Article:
The latest issue of the annual Government Accountability Office (GAO) assessment of major defense acquisition programs outlined remaining risks to the design and on-time production of the Columbia-class ballistic missile submarine (SSBN).
In the GAO’s Defense Acquisition Annual Assessment, published June 3, the office noted while the Navy reports the nuclear reactor technology as mature since 2018, “several other technologies we previously identified as critical remain immature.”
GAO explained manufacturing challenges delayed delivery of the first production-representative motor for the integrated power system by two years to 2019.
“The Navy still plans to concurrently test the motor, update its design, and build the lead submarine’s motor, then deliver the integrated power system to the shipyard in October 2022 as scheduled despite the compressed timeframe created by this delay,” the report said.
The Navy also does not expect the propulsor and shafting to reach maturity until the lead vessel is delivered in fiscal year 2026 because the Navy does not plan to test all components together in their final form and function before delivery.
However, “if deficiencies in these immature technologies emerge during testing, they could cause costly and time-intensive design changes and re-work, jeopardizing the lead submarine’s first patrol date,” GAO warned.
The report welcomed that as of September 2019, shipbuilder General Dynamics [GD] Electric Boat completed 100 percent of the basic and functional design of the submarine. However, GAO still said “risks to design stability remain.”
Notably, it said design stability is based on assumptions about the final form, fit, and function of critical technologies and how they will perform in a realistic environment. However, the program has not demonstrated that yet.
GAO argued a key tenet of the program’s cost and schedule goals assumes GD will finish 83 percent of detail design by October 2020.
“Over the past year, the shipbuilder missed its monthly detail design goals due to inefficient design software. Program officials report the shipbuilder increased its design staff in an effort to recover its schedule. However, delayed detail designs are impacting material orders, slowing construction progress, and jeopardizing the design completion goal,” the report said.
The report said the Navy is also still assessing the cost and schedule impacts of fixing weld defects in missile tubes for the common missile compartment. This is causing the shipbuilder to produce a replacement missile tube section for the lead submarine.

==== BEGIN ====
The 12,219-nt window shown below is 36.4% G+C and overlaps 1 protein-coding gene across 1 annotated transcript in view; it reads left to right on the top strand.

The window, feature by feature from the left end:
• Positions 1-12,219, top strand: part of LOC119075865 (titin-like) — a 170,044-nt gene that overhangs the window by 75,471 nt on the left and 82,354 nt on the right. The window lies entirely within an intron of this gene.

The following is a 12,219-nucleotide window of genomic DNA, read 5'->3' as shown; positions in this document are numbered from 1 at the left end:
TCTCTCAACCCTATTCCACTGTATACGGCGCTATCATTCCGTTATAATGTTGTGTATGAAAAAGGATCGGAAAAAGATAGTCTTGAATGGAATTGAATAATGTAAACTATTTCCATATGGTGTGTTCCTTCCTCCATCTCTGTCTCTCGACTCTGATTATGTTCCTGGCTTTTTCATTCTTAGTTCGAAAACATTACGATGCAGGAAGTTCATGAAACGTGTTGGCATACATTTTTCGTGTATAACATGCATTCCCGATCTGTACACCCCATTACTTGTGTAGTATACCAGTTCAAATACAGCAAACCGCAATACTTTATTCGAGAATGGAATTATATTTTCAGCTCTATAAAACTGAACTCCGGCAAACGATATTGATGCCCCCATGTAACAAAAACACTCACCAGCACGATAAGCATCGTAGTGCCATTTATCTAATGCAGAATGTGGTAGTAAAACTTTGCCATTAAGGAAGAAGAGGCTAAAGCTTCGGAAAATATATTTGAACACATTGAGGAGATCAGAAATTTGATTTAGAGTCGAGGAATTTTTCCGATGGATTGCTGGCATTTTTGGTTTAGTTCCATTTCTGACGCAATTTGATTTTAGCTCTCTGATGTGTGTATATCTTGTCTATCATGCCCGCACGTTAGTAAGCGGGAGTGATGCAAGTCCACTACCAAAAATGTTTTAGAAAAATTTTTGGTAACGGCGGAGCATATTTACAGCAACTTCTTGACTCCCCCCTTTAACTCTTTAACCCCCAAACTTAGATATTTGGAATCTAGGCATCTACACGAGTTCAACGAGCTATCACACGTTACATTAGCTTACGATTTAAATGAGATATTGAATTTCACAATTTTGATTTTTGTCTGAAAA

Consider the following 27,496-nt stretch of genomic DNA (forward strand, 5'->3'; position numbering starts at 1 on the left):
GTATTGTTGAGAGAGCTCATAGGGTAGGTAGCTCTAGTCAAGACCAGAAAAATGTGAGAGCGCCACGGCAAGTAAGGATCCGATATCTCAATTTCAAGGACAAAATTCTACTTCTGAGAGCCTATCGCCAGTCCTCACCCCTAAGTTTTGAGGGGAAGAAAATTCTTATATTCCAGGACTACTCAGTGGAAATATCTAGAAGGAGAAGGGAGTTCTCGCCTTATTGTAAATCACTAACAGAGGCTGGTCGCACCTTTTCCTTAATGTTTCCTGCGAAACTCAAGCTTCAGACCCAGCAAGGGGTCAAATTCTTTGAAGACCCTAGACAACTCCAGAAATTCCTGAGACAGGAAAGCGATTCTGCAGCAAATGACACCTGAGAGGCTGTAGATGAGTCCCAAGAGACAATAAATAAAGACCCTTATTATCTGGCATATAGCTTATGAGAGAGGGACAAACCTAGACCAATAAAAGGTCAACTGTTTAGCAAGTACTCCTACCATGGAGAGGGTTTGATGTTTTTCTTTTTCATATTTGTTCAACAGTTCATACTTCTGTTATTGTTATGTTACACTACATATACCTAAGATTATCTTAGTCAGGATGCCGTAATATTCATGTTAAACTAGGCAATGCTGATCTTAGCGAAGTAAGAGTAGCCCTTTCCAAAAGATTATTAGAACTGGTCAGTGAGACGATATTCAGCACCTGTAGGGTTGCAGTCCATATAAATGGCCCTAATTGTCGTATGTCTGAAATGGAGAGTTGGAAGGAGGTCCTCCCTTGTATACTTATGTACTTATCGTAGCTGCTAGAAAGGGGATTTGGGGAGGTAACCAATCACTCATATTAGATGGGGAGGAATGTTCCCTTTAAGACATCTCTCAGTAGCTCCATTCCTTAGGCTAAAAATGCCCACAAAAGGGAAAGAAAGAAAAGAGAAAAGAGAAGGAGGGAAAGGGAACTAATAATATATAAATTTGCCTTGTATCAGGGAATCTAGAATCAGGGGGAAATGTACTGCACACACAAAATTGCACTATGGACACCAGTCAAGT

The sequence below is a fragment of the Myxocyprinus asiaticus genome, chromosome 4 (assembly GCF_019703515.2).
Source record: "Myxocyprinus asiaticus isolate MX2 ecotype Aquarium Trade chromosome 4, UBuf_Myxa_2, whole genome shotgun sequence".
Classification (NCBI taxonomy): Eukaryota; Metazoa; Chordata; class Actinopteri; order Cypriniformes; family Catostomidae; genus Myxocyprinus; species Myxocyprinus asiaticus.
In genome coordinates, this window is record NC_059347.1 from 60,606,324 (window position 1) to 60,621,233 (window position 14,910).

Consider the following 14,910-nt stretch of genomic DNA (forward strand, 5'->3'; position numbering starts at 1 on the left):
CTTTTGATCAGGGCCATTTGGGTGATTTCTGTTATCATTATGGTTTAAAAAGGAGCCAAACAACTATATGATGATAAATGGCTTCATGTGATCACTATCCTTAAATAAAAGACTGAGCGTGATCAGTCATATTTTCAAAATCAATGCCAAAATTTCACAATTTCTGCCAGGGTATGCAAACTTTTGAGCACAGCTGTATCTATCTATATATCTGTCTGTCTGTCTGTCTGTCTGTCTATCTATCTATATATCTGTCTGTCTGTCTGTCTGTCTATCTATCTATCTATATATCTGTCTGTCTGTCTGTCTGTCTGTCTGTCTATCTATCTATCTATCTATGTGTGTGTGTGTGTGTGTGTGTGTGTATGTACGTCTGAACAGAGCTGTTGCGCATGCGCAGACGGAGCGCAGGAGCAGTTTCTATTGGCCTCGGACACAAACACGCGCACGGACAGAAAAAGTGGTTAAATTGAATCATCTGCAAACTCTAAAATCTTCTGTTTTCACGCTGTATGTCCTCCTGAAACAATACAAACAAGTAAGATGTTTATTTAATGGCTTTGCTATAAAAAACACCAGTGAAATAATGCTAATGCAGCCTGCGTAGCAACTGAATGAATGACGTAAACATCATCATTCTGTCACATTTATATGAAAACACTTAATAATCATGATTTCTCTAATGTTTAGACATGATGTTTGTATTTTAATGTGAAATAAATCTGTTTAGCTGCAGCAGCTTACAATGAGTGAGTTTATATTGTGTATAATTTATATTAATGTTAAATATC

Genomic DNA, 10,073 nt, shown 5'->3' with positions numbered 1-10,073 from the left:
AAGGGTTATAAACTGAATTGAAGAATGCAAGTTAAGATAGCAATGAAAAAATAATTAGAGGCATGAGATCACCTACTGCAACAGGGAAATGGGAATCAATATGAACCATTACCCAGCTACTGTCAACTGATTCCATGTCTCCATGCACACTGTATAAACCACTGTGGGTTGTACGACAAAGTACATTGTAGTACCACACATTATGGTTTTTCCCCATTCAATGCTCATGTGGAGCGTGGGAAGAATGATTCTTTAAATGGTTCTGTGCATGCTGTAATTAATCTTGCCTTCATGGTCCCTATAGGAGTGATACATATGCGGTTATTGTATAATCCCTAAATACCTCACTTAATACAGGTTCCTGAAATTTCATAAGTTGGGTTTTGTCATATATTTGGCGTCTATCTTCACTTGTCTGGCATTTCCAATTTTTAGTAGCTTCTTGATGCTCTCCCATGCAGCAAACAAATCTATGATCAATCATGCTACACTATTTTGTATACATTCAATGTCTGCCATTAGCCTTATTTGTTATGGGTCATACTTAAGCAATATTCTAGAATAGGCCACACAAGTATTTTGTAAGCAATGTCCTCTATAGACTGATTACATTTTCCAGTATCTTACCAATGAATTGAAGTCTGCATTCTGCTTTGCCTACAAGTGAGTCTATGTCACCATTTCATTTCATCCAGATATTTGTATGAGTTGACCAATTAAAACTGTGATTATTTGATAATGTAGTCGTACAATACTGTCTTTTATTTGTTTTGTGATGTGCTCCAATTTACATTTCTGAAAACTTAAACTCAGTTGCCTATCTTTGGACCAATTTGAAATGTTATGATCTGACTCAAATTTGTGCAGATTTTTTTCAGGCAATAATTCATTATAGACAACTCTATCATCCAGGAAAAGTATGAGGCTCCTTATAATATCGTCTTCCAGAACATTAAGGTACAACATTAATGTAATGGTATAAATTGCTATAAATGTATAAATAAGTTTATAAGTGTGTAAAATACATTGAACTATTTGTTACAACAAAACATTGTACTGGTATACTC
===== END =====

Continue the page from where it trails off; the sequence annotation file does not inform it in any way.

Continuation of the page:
GAO said the weld issue underscored how “supplier quality and capacity continue to pose a risk to the lead submarine’s delivery schedule.”
In 2018, GD’s missile tube subcontractor BWX Technologies [BWXT] improperly welded a dozen common missile tubes for the Columbia-class submarines. Once it was forced to correct the issue costing $30 million, BWXT’s work on the tubes is no longer profitable.
Last August, BWXT said it was about halfway through repairing the tubes and it had received no new orders for tubes so it would leave the missile tube business if future contracts did not include favorable terms to remain profitable (Defense Daily, Aug. 6, 2019).
However, due to the COVID-19 pandemic affecting welders, delivery of missile tubes may be a few months late, Columbia Program Executive Officer Rear Adm. Scott Pappano said this week (Defense Daily, June 1).
GAO said after the weld issue was discovered, the Navy and GD reviewed supplier quality assurance practices and “found weld quality problems throughout the industrial base due to increased demand from shipbuilding programs and a reduction in independent supplier oversight.”
In response, GAO said the Navy is increasing oversight of high-risk suppliers and investing in improving quality.
The Navy also moved up plans to finalize negotiations and award GD a contract option for the first two submarines from October to May 2020. It expects to exercise this option in early FY 2021.
The report included Columbia-class program office comments that the Navy recognizes the supplier base is still at “high risk and is committed to increased oversight on manufacturing issues and readiness assessments.”
The Navy has repeatedly said the Columbia-class submarine is its top acquisition priority and if needed it could shift acquisition funds to maintain its schedule.
However, in 2019 the program manager said the Navy’s schedule has little margin for the vessel since it has already extended the service life of the existing Ohio-class SSBNs to 42 years.